Not only did Rees Howells pray through to victory in World War 2, but his book on dictators was even sent to Hitler

 The astounding story of the Bible College of Wales during World War 2

 Rees Howells’ God Challenges the Dictators: Doom of Axis Powers Predicted

By Mathew Backholer

By Faith Media

The inspiring life of prayer warrior Rees Howells, and his Bible College of Wales, powerfully impacted the Christian public.

Add the accounts of the College’s staff and students praying day and night during World War 2, and you have an amazing story.

Howells wrote letters to Churchill

‘God Challenges the Dictators’ was the only book Rees Howells wrote in his lifetime, at the start of World War 2.

Mathew Backholer
Mathew Backholer is a former staff member of the famed Bible College of Wales

As a former student and staff member of the Bible College, Mathew Backholer has taken the book’s complete text of that book and annotated it, setting it in the context of the rise of Hitler and Nazism. He includes letters which Howells wrote to Prime Minister Winston Churchill, and many others.

He began the Bible College of Wales with two shillings in his pocket

According to the book jacket, “Copies of [the book] were sent to British government officials and prime ministers, and extracts were aired over occupied parts of Europe, while Hitler and leading Nazi officials were sent copies!” The book also contains photographs, press releases and newspaper articles, explaining the work of the College during the war years.

Rees Howells was a man who, alongside his wife, walked the walk of faith – first as a missionary in Africa and then in his beloved Wales. He began the Bible College of Wales with two shillings in his pocket.

Howells never made any appeals for money

When war broke out, the College stopped its normal activity. Staff and students committed themselves to coming together to pray three times a day, with their main prayer times from 7pm to midnight; they never missed a day.

They also cared for 1,000 Jewish refugee children

As God gave the conviction, other activities were added, including a school for missionary children, and caring for 1,000 Jewish refugee children. Howells’s most remarkable achievement was that he never made any appeals for money. His guiding principle was to teach the lessons he had learnt early in his life – walking by faith and telling his needs only to his heavenly Father. He proved God in a remarkable way.

Mathew Backholer has written many books on revival, including a biography of Samuel Rees Howells, Rees Howells’s son, who became principal of the College after his father’s death. Some years ago, I had the opportunity to make a series of programmes on revival with the author. His passion is to see revival break out again in our nation, and for the principles that Rees Howells applied to his own life to become the norm for the Church of today.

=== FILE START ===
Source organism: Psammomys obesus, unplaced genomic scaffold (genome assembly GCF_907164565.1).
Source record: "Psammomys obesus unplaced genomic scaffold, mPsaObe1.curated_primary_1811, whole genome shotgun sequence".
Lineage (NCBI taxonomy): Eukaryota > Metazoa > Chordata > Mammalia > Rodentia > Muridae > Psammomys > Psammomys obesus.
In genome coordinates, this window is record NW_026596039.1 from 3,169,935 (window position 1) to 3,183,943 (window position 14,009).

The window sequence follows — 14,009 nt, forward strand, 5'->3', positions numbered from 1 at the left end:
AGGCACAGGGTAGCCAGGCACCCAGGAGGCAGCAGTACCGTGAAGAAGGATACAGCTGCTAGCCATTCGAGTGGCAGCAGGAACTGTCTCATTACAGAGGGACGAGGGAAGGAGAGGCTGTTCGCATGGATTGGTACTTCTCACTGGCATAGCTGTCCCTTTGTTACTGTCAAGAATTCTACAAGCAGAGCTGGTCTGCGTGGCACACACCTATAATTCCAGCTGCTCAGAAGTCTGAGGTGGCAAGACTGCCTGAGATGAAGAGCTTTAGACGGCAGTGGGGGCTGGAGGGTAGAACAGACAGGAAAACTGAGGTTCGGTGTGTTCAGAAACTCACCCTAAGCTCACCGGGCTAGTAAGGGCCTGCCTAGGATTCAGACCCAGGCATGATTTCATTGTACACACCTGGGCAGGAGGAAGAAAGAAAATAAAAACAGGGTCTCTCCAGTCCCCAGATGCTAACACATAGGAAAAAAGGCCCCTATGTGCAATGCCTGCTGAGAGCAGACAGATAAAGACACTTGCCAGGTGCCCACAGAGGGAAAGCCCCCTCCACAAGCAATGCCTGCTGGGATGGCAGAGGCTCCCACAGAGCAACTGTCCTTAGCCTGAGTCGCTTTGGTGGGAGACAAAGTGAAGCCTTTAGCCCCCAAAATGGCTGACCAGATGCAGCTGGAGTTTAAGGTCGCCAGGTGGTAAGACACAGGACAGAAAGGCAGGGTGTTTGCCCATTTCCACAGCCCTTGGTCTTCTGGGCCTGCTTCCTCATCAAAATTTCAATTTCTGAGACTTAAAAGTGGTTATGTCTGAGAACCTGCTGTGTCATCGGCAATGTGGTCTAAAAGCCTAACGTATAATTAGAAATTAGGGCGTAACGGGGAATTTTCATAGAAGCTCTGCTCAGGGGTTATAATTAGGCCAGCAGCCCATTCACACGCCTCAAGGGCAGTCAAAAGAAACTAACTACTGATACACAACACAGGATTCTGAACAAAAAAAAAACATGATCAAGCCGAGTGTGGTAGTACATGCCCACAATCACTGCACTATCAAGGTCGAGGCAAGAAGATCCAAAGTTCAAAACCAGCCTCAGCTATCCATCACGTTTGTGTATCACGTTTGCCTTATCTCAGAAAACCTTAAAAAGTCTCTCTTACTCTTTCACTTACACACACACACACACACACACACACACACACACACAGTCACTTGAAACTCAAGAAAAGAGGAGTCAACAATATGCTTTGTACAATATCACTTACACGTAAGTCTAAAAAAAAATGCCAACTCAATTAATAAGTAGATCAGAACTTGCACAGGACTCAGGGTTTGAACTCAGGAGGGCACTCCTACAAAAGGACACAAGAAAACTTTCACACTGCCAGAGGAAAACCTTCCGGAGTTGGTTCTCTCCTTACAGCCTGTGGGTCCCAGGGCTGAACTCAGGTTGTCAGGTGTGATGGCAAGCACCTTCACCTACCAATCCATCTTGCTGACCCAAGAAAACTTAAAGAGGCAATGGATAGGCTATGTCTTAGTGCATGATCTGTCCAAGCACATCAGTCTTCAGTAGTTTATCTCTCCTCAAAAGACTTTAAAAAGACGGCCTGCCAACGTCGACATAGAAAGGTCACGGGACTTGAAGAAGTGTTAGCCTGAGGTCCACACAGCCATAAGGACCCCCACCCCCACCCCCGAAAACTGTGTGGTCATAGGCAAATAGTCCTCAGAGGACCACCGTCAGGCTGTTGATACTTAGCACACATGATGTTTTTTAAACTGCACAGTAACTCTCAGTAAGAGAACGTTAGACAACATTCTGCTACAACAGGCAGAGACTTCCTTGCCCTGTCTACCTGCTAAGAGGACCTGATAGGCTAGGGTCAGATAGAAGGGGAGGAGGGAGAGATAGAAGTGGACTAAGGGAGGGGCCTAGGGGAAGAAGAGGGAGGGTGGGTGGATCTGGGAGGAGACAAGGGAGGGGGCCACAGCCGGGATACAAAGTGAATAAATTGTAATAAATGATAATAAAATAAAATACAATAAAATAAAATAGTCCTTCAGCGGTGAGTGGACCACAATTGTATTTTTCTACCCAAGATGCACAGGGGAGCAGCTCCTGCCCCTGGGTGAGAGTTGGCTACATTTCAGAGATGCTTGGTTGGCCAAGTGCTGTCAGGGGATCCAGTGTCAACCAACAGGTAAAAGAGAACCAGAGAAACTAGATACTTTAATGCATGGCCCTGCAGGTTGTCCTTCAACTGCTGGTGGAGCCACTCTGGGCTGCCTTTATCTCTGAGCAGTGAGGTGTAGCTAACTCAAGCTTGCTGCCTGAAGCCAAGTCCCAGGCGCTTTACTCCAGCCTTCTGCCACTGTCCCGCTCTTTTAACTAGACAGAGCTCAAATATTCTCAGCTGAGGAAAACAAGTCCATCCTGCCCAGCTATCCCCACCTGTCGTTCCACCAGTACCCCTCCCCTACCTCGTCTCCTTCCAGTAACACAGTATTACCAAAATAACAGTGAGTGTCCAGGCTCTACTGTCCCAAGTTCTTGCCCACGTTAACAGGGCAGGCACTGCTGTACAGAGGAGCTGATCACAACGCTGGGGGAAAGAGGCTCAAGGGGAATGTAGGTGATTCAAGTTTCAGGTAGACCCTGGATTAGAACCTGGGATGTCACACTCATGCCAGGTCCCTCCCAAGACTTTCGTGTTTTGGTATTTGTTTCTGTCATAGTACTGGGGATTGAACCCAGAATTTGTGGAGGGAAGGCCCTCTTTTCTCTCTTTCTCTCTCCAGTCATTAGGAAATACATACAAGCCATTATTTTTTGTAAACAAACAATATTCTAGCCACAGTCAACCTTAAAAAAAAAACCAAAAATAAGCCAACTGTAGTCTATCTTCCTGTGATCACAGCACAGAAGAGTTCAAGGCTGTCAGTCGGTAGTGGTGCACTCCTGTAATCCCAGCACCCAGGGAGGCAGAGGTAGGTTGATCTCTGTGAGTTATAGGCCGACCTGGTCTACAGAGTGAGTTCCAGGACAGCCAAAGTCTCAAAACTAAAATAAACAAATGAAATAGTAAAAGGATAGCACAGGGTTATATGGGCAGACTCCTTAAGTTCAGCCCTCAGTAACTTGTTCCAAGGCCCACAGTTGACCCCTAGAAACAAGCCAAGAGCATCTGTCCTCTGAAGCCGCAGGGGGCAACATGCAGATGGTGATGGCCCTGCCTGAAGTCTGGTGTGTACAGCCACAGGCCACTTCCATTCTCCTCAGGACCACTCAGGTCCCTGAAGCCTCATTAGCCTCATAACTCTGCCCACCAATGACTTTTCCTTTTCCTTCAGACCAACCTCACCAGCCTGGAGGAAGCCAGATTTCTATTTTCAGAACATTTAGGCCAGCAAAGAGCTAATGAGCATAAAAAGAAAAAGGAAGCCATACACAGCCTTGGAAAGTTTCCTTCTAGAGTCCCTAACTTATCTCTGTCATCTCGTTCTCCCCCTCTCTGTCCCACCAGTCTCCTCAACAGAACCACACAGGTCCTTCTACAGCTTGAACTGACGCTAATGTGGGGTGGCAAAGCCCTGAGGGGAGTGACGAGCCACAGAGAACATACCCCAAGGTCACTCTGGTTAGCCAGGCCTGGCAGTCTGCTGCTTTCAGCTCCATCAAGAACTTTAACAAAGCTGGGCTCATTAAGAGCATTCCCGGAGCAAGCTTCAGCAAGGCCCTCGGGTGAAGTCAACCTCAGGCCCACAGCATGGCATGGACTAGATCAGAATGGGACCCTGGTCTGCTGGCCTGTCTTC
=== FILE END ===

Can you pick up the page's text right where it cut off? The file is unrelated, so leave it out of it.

Oh Church arise!

Want to learn biblical Hebrew? Here’s a good place to start

Discover fresh shades of meaning lost in English translations

Hebrew Lessons for Beginners from the New Testament

By Rosamund Weissman

Fresh Olive Press

If you have ever dreamt of trying to learn Hebrew, this is the book for you.

It is not intended for serious Bible scholars studying for theological exams; rather, it introduces Christians to the Hebrew language.

His source of vocabulary was the Old Testament

Rosamund Weissman
Rosamund Weissman longs for believers to deepen their understanding of the New Testament’s Hebraic background

Rosamund Weissman has a Jewish background and came to faith in her Messiah while studying law at Nottingham University in 1976. When she was 18, she spent eight months in Israel studying Hebrew on a kibbutz. Her husband, Robert, has spent most of his life in Jewish missions as an evangelist, and has written some of the lessons in the book.

Rosamund longs for believers to deepen their understanding of the Hebraic background of the New Testament. She explains how the Hebrew language was revived through Eliezer Ben Yehuda (and others) when they landed back in the Land in 1881. Ben Yehuda’s source of vocabulary was the Old Testament.

But how could he create words such as pencil and bicycle, which are not found in the Old Testament? You will need to read the book to find out how!

Lesson one describes the Hebrew letters and vowels. Lesson two tells you how to read Hebrew. The remaining lessons, all using Scripture as their reference point, help readers to understand topics such as the names of God, titles of Jesus, the Jewish calendar, the cross, the Holy Spirit and more.

“I defy you not to stop reading and bow down in worship”

Another reviewer wrote: “[This book] both informs the mind and warms the heart. Even believers of long standing will gain extra shades of meaning from the Scriptures otherwise hidden in translation… On page 29 you will read something astonishing, which can only be explained from the fact that the Bible is the divinely inspired Word of God down to the very letters the Holy Spirit employed. I defy you not to stop reading and bow down in worship.

“Here is a book to fuel your love for the Bible and for the Christ at the heart of the Bible.”